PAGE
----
This word of salvation is not far, seems to be the point or would eventually manifest (which it did in Christ the Logos), but is now here. Still a bit hazy on verses 6-7. Nevertheless, the word is being preached and its content is faith (trust) in Jesus of Nazareth as the Messiah who conquered the grave and offers the righteousness of God as a gift to all peoples and this word will not disappoint because God always keeps His promises. Let God be true and every man a liar (Vv.8-13):
“8 But what does it say? “The word is near you, in your mouth and in your heart”—that is, the word of faith which we are preaching, 9 that if you confess with your mouth Jesus as Lord, and believe in your heart that God raised Him from the dead, you will be saved; 10 for with the heart a person believes, resulting in righteousness, and with the mouth he confesses, resulting in salvation. 11 For the Scripture says, “Whoever believes in Him will not be disappointed.” 12 For there is no distinction between Jew and Greek; for the same Lord is Lord of all, abounding in riches for all who call on Him;13 for “Whoever will call on the name of the Lord will be saved.”
This word of faith however comes in a specific way which if not given dooms sinners with no hope of rescue. Paul now asks four rhetorical questions which an inclusivist view of salvation seems to contradict. I’m going to point these out in reverse order because the apostle Paul begins with the end and ends with the beginning of the logical order (Vv.14-15):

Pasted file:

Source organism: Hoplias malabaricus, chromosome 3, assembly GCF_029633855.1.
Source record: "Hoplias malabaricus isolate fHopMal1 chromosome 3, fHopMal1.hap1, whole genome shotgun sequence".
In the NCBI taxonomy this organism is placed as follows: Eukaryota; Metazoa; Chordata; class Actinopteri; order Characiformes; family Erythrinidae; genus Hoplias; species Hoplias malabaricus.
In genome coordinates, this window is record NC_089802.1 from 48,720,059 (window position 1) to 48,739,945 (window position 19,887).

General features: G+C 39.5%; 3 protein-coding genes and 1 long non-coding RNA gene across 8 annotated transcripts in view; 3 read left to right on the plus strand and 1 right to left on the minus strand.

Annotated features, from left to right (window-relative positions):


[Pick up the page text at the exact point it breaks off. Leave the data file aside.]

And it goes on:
“14 How then will they call on Him in whom they have not believed? How will they believe in Him whom they have not heard? And how will they hear without a preacher? 15 How will they preach unless they are sent? Just as it is written, “How beautiful are the feet of those who bring good news of good things!”
First, there’s the bearer of good news whose beauty is too often hidden from those presented with the Gospel (v.15). Second, there’s the need to send vessels willing to impart this good news which means they must be supported with finances and prayer. Third, the sent must be preachers who proclaim the news of the Kings arrival in a way that’s understandable so that people may have the opportunity to both hear and respond to the message. Fourth, hearing is essential for belief to arise, otherwise they will not trust in Christ which is the word of faith that requires preaching. Fifth, after the message is preached and the preacher heard, people then have an opportunity to believe and when belief arises, then one is ready to call on the Name of the LORD and be saved.
Now Paul says that that word is preached in both creation (v.18 cf., Ps.19:4) and through the prophets (Isa.53:1; Dt.32:21; Isa.65:1-2). And so in response to Israel’s hard heart, God will stir them to jealousy by revealing to the pagan world Christ’s righteousness of which the apostle has been writing. Thus, Israel has no excuse for their unbelief and God is not unjust having mercy on whomever He wills.
But when the word goes forth and people respond we must understand that God has ordained conversions to happen through the word of Christ—God’s word of promise fulfilled in the Messiah by the lips of a preacher proclaiming it. This is foolishness to the Greeks, and a stumbling block to the Jews, but to the called, Christ is both the wisdom of God and the power of God to us who believe. (SDG)